Rachel Federman, a doctoral candidate in art history in the Institute of Fine Arts at New York University, has been honored with a $1,500 Getty Research Institute’s Library Research Grant.

Seth Feman of the College of William and Mary in Williamsburg, Virginia, has been named Patricia and Phillip Frost Predoctoral Fellow by the Smithsonian American Art Museum in Washington, DC. For academic year 2011–12, he will be in residence at the museum to work on “Paintings in Place: Encountering Art in Washington’s National

Matthew Fisk, a doctoral candidate at the University of California, Santa Barbara, has been awarded a 2011 Henry Luce Foundation/ACLS Dissertation Fellowship in American Art for his essay, “Art, Speculation, and Diplomacy: John Trumbull, A Federalist Painter in Europe, 1780–1816,“ which offers insight into Trumbull’s complex outlook as an artist, speculator, and diplomat living abroad during the American and French revolutions.

Francesco Freddolini has been granted the Display of Art in Roman Palaces Fellowship through the Getty Research Institute for the 2011–12 academic year. A recipient of a PhD from the Universita di Pisa in Italy, he will investigate Italian Baroque sculpture in his project, “Collecting and Displaying Sculpture in Medicean Tuscany, c. 1600–1737.”

Heidi Gearhart, who completed her doctorate in the Department of Art History at the University of Michigan in Ann Arbor, has earned a postdoctoral fellowship for the 2011–12 academic year from the Getty Research Institute for her project, “Theophilus’ On Diverse Arts: Artists and Art-Making in the High Middle Ages.”

Bridget Gilman, a doctoral candidate in the History of Art Department at the University of Michigan in Ann Arbor, has received a 2011 Henry Luce Foundation/ACLS Dissertation Fellowship in American Art. Her project, “Re-envisioning Everyday Spaces: Photorealism in the San Francisco Bay Area,” proposes a link between landscape painting and realist painting of the twentieth century that may reveal a new understanding of the American lifestyle.

Michelle Handelman has received a grant from the MAP Fund to generate Triangle of Resistance, an interdisciplinary performance with the musician and composer Miya Masaoka that investigates media’s ability to motivate or frame social action.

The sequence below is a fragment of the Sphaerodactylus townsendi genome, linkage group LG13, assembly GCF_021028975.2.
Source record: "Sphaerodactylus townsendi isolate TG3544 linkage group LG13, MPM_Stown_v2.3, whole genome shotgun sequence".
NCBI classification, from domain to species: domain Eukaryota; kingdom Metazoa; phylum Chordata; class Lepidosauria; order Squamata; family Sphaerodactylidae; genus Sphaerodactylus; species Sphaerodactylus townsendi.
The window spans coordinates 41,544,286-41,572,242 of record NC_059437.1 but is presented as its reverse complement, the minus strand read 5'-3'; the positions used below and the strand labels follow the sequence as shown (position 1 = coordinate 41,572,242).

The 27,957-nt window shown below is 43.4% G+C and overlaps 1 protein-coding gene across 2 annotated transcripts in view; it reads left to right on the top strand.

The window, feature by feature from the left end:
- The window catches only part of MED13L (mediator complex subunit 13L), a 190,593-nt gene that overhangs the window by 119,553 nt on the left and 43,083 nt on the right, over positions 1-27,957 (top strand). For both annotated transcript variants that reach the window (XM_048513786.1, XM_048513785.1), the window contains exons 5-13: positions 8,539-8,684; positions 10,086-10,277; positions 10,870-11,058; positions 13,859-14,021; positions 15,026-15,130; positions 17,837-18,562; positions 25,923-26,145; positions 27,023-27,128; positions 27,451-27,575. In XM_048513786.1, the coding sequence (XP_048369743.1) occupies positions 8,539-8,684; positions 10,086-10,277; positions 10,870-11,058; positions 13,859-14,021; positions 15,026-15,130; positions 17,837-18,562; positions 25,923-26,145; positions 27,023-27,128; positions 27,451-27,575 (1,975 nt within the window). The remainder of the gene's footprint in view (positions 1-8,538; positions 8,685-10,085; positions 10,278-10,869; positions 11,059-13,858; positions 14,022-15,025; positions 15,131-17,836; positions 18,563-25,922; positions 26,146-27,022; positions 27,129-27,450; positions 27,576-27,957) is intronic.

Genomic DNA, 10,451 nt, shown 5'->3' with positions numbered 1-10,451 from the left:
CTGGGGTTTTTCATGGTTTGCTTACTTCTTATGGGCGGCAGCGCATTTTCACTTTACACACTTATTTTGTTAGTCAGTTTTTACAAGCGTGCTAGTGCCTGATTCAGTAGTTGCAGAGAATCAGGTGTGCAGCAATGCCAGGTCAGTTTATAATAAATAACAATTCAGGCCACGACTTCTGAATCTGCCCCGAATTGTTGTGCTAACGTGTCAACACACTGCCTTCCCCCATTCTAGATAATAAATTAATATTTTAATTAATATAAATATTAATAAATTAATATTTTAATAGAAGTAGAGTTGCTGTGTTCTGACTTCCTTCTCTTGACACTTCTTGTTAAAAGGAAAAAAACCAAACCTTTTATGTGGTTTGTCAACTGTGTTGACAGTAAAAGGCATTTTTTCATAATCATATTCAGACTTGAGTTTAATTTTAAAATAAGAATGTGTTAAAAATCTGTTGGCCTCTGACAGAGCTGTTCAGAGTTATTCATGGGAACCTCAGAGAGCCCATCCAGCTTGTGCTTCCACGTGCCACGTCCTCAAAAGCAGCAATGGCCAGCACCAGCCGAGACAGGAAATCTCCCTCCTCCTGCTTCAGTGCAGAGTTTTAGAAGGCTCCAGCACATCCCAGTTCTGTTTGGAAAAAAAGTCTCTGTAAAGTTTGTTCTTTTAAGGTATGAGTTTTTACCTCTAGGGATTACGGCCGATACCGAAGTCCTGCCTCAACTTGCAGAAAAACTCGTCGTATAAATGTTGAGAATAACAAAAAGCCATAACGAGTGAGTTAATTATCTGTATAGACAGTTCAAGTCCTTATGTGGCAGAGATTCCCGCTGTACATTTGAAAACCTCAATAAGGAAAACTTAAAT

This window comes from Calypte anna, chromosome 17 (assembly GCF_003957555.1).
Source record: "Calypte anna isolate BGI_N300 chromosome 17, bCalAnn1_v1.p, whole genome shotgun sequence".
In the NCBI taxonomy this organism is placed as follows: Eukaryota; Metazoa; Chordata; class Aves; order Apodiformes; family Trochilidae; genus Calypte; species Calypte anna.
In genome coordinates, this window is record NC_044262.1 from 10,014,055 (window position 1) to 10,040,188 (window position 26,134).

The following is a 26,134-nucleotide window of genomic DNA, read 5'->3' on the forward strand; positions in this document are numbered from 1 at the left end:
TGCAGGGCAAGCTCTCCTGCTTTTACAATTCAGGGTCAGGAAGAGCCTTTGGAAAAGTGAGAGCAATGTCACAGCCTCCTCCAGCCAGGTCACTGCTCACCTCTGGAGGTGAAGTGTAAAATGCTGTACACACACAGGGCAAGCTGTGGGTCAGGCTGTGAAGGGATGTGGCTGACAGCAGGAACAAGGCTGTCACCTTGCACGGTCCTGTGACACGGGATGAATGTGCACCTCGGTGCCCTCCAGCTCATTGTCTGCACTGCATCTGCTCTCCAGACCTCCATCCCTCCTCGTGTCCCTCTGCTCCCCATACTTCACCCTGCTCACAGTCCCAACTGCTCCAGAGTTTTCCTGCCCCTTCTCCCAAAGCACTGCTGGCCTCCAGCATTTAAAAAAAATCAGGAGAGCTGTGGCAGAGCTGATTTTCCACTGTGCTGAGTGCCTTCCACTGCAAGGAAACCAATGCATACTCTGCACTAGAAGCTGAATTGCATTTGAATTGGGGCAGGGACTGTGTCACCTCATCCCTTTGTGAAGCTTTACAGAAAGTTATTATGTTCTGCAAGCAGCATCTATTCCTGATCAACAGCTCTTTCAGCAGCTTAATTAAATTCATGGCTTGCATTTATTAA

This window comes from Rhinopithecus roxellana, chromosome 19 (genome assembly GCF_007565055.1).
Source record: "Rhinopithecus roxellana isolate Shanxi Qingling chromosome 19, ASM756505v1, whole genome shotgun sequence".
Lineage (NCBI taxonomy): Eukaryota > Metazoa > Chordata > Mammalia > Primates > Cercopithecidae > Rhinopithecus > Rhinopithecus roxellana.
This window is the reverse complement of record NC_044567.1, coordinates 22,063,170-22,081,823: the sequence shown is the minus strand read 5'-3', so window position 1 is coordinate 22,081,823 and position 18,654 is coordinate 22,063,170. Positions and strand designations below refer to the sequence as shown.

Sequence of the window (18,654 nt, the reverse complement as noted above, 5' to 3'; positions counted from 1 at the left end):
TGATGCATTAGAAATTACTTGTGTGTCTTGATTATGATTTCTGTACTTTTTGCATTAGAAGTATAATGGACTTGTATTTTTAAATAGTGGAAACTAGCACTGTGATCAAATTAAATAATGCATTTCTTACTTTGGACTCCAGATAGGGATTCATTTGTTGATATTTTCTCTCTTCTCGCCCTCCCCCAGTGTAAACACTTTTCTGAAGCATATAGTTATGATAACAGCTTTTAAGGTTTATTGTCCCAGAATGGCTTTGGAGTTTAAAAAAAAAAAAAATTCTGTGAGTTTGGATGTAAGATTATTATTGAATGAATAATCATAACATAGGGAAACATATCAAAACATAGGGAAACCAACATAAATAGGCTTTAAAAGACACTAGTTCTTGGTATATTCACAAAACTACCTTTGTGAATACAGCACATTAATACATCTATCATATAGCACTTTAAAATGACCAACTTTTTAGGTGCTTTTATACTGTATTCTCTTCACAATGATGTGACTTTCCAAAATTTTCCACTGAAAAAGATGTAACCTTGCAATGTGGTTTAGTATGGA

Natilee Harren, a doctoral candidate in the Department of Art History at the University of California, Los Angeles, has received a Getty Research Institute Predoctoral Fellowship for the 2011–12 academic year. She will continue her project, “Objects without Object: The Artwork in Flux, 1958–1969.”

Elizabeth W. Hutchinson, associate professor of art history at Barnard College in New York, has been granted a 2011 ACLS Fellowship for her paper, “Muybridge’s Pacific Coast: Landscape Photographs and Cultural Topography,” a comprehensive study of Eadweard Muybridge’s early interaction with the Pacific coast.

Timothy Hyde has secured a 2011 publications grant from the Graham Foundation for Advanced Studies in the Fine Arts for his book manuscript, A Constitutional Modernism: Architecture and Civil Society in the Cuban Republic, which proposes the significance of architecture and urban planning in modernism in Cuba between 1933 and 1959.

Sharon Irish has been awarded a 2011 research grant from the Graham Foundation of Advanced Studies in the Fine Arts to investigate the interdisciplinary innovations of the London-based artist Stephen Willats and his exploration of social interactions, power structures, and distinct behavior in particular cities.

Barthèlèmy Jobert, professor of history of contemporary art at the Universitè Paris-Sorbonne (Paris IV), has been appointed a guest scholar at the Getty Research Institute for spring 2011 to work on “Delacroix: Romantic Artists and the Drawing Album.”

Karolina Karlic, an artist based in Los Angeles, California, has been named a 2011 John Simon Guggenheim Memorial Foundation Fellow in photography.

Sonya S. Lee, assistant professor of art history at the University of Southern California in Los Angeles, has been presented with a 2011 ACLS Fellowship. Her research project, “Between Culture and Nature: Cave Temples of Sichuan,” analyzes the cultural foundation of China’s sacred grounds and their contribution to aesthetic, historical, and religious dialogues.

Sarah Lepinski, a scholar who recently received her doctorate from the Department of Classical and Near Eastern Archeology at Bryn Mawr College in Pennsylvania, has been awarded a postdoctoral fellowship from the Getty Research Institute. For the 2011–12 academic year she will work on her project, titled “Painting Practices in Roman and Late Antique Corinth, Greece.”

Emily Liebert of Columbia University in New York has received a predoctoral fellowship at the Archives of American Art, awarded through the Smithsonian American Art Museum in Washington, DC. She will conduct research in 2011–12 on her project, called “Roles Recast: Eleanor Antin and the 1970s.”

Anne Lindberg, an artist based in Kansas City, Missouri, has earned a grant from the Lighton International Artists Exchange Program to facilitate a three-month residency at Kunstnerhuset i Lofoten in Svolvaer, Norway. She departs in September 2011.

Michael Lobel, associate professor of art history at Purchase College, State University of New York, has been awarded a Getty scholarship with an emphasis on artistic practice. His research project examines “Becoming an Artist: John Sloan, the Ashcan School, and Popular Illustration.”

Natalia Majluf, director of the Museo de Arte de Lima and academic coordinator of the MA program in art history at Pontificia Universidad Católica del Perú, has been honored as a 2011 Fellow in Latin American and Caribbean studies by the John Simon Guggenheim Memorial Foundation. She will complete a book during her tenure on the Peruvian painter Francisco Laso and his portrayal of the nineteenth-century Peruvian native.